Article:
If the primary question about the notorious Whitechapel killer has always been his identity, the second most widely speculated aspect of the crimes was the actual count of victims. The authors present a convincing argument that there may have been more than the widely accepted number of five. As with most examinations of the Ripper's work, this thought-provoking book isn't for the squeamish. — Alden Graves
By far, the most comprehensive, literate and least-hysterical account of the reign of the most infamous serial killer in history. Mr. Begg doesn't make any grand revelations, but neither does he make any careless statements. Jack the Ripper is almost completely shrouded in legend and it is very easy to develop serious misconceptions about him. Begg is so admirably cautious about adding to the mountains of false information about the Ripper that he is doesn't even commit to the number of women who were killed. The author paints a vivid picture of the hell-on-earth that was the Whitechapel district of London in 1888. Grisly reading. You may find out a lot more about the female anatomy than you care to. — Alden Graves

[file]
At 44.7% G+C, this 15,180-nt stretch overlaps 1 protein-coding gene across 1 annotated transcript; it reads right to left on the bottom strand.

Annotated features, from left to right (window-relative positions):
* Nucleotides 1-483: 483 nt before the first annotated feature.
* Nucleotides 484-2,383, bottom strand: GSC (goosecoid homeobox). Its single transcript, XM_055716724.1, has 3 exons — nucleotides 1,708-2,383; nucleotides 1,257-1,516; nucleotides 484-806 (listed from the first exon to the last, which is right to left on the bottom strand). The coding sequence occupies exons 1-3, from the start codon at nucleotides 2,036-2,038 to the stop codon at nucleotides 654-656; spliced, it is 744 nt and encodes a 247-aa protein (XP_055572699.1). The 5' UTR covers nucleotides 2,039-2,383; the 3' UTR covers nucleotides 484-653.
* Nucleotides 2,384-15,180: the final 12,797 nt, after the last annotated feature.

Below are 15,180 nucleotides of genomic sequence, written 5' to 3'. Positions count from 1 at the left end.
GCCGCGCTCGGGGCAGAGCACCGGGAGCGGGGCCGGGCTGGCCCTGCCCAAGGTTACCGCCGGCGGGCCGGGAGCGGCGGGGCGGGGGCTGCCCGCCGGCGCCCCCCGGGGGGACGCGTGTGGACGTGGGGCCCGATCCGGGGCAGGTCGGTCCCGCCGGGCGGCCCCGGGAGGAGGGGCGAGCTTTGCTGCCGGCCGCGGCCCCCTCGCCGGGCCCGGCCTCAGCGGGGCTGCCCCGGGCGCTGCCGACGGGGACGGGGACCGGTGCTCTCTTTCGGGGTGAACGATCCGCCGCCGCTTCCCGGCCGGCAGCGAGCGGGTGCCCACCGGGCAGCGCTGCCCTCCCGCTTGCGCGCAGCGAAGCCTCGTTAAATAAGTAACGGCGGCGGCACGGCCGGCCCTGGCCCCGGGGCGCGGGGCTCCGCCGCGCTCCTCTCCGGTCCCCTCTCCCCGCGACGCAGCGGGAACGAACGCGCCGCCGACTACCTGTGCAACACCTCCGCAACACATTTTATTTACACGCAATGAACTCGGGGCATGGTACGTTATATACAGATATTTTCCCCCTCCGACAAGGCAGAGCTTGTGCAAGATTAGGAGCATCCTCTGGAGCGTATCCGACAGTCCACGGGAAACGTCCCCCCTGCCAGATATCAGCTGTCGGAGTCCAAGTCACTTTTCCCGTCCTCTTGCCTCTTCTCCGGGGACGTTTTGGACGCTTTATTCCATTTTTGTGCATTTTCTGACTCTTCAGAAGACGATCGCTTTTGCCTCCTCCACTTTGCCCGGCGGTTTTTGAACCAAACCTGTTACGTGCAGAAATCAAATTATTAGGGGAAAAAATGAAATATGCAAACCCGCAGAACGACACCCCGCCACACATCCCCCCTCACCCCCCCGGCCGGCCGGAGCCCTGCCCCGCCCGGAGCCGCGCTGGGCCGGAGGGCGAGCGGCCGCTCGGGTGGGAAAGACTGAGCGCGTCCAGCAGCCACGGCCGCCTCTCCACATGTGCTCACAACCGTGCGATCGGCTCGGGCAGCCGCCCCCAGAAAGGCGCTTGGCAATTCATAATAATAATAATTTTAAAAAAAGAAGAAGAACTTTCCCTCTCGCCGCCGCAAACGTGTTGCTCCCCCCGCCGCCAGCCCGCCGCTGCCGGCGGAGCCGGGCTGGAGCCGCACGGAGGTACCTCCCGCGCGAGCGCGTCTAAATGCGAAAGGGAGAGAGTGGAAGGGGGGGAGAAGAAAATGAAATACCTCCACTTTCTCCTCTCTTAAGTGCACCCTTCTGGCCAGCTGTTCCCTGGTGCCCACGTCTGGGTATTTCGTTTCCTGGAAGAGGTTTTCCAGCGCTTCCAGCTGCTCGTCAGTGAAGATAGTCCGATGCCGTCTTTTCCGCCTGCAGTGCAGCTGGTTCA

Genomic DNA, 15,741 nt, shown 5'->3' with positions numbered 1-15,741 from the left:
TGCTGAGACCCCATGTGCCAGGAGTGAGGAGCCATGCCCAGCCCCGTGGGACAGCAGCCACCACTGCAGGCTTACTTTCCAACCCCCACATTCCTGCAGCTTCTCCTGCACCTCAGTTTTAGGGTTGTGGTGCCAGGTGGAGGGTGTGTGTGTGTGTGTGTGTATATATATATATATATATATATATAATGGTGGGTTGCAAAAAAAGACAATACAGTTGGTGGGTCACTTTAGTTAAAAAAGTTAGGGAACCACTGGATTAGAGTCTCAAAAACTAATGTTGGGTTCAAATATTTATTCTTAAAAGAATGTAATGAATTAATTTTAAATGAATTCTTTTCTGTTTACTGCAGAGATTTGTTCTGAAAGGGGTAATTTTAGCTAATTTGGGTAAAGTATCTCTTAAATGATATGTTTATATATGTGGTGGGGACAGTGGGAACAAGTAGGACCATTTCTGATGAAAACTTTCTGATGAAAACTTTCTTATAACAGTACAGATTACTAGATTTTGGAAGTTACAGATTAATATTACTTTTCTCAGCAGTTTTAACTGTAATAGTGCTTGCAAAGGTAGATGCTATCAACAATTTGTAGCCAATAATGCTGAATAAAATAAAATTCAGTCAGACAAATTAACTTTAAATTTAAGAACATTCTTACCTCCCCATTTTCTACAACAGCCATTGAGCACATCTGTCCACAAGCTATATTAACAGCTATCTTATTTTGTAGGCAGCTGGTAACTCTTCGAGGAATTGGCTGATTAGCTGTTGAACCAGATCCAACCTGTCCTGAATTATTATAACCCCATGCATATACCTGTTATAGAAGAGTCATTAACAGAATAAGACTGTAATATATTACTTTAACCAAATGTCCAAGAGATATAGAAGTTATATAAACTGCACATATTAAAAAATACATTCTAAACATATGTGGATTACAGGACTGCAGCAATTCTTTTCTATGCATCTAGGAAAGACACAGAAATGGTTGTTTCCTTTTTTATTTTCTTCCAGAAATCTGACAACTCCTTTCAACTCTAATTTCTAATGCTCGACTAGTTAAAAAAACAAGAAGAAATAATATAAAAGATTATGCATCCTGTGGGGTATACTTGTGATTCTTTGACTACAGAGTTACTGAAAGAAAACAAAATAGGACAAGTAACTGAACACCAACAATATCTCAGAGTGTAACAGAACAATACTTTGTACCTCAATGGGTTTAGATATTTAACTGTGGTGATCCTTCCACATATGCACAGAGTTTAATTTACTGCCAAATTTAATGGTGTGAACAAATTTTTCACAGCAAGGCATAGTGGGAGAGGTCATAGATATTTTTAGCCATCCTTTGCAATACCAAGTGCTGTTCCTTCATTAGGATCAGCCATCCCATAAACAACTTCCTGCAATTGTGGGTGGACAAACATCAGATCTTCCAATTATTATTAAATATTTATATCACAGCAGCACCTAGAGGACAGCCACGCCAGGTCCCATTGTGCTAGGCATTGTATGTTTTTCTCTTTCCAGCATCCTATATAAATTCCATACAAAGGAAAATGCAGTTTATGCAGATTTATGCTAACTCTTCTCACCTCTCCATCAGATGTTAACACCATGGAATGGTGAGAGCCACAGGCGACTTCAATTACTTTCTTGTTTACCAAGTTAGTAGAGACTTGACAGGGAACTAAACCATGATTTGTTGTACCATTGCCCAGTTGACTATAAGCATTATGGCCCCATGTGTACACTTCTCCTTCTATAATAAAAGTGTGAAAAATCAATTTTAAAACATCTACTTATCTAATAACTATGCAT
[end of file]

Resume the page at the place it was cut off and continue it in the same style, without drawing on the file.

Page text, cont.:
'The clearest, most accurate, and most up-to-date account of the Ripper murders, by one of Britain's greatest and most respected experts on the autumn of terror in Victorian London.'
William D. Rubenstein, Professor of Modern History, University of Wales, Aberystwyth
England in the 1880s was a society in transition, shedding the skin of Victorianism and moving towards a more modern age. Promiscuity, moral decline, prostitution, unemployment, poverty, police inefficiency... all these things combined to create a feeling of uncertainty and fear.
The East End of London became the focus of that fear. Here lived the uneducated, poverty-ridden and morally destitute masses. When Jack the Ripper walked onto the streets of the East End he came to represent everything that was wrong with the area and with society as a whole. He was fear in a human form, an unknown lurker in the shadows who could cross boundaries and kill.
Jack the Ripper: The Definitive History is not yet another attempt to identify the culprit. Instead, the book sets the murders in their historical context, examining in depth what East London was like in 1888, how it came to be that way, and how events led to one of the most infamous and grisly episodes of the Victorian era.